Another point I made in that article was that death is not only something that overcomes us from without, but that it is also something that exists within us and has an affect on every dimension of our lives. As we ally and align ourselves with the powers of sin and death in this world we are changed, spiritually, emotionally, psychologically and even physically. In fact, sin and death gain more power, greater influence and malignancy in our world through these choices of ours. Despite Godless death being destroyed and a more natural or transitional death replacing it and still not having the last word, it remains a serious "dialogue partner" in our everyday lives. To treat death as an illusion neglects the very real dialogue which is still going on (and in fact SHOULD still be going on) in every human life.

This last is true because there is a positive dimension to this dialogue, a positive way of thinking about and treating with death which is especially important in rejecting the notion that death is an illusion. It involves the sense that death is an event in which we make a final decision for or against God, for or against our truest selves, for or against the Kingdom of God. Death involves a passive dimension and does indeed come upon us, often without warning, but even then we believe that death involves a final decision, that is, death is an event in which we are active participants in this positive sense as well. Death faces us with our finitude, as well as with our attachments to things which hold us here. It represents a liminal event, a boundary event which signals and illlumines the forms and various degrees of detachment we still must achieve.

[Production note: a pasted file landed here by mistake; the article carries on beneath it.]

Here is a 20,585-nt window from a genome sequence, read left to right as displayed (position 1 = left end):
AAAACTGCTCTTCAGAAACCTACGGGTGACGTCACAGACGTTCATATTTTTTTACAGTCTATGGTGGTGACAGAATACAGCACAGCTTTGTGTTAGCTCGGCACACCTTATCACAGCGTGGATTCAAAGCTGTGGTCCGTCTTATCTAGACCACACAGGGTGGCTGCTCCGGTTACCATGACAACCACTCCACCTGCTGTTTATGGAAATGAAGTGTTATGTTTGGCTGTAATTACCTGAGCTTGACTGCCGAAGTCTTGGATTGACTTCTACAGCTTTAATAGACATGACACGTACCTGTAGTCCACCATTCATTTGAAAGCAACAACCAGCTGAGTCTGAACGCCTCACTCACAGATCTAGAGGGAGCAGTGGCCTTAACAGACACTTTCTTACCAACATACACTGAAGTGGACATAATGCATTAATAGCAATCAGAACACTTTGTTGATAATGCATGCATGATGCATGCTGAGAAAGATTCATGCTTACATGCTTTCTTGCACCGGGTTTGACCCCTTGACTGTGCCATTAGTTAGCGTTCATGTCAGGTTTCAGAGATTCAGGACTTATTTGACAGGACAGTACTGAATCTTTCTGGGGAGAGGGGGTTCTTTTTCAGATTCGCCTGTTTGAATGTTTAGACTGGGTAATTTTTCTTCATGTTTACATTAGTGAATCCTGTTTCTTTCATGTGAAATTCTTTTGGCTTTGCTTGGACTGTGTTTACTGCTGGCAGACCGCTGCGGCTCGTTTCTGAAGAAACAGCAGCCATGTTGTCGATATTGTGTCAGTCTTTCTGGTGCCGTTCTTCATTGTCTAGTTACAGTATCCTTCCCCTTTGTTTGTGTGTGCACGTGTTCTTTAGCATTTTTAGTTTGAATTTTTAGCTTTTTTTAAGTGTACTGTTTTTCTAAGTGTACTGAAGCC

The other side of detachment is attachment, and death serves to signal and illumine failures in attachment to the God who grounds and unifies all reality. It confronts us with our own lack of openness to complete dependence upon God and is the event in which obedience can be genuinely enlarged or deepened. In this sense death has a salutary role to play in our lives, and this is true whether we are speaking of the smaller deaths which mark each day or our final death this side of eternity. Beyond all this, death remains the event in which, meeting God face to face, we make a final decision and entrust ourselves to God --- or refuse to do so. Granted this dimension is ordinarily beyond anything people attending us actually can witness, but it remains a piece of the very definition of death as a human event.

We resist death. We think in terms of other people's death --- death is inevitable but not for me! One of the real lessons of Christianity and a life of prayer is the lesson of death's reality. We are Christians, not Christian Scientists or Platonists! In prayer we affirm life, but while we do that we also experience the process of dying to self and prepare for the final decisions of Death itself. We do not fear death in the way we might apart from what was achieved in the Christ Event, and we do not approach death as those for whom it has no meaning, but we do NOT treat it as an illusion --- precisely because we do believe in the resurrection! After all, it is bodily resurrection of the dead as well as a victory over Godless, sinful death.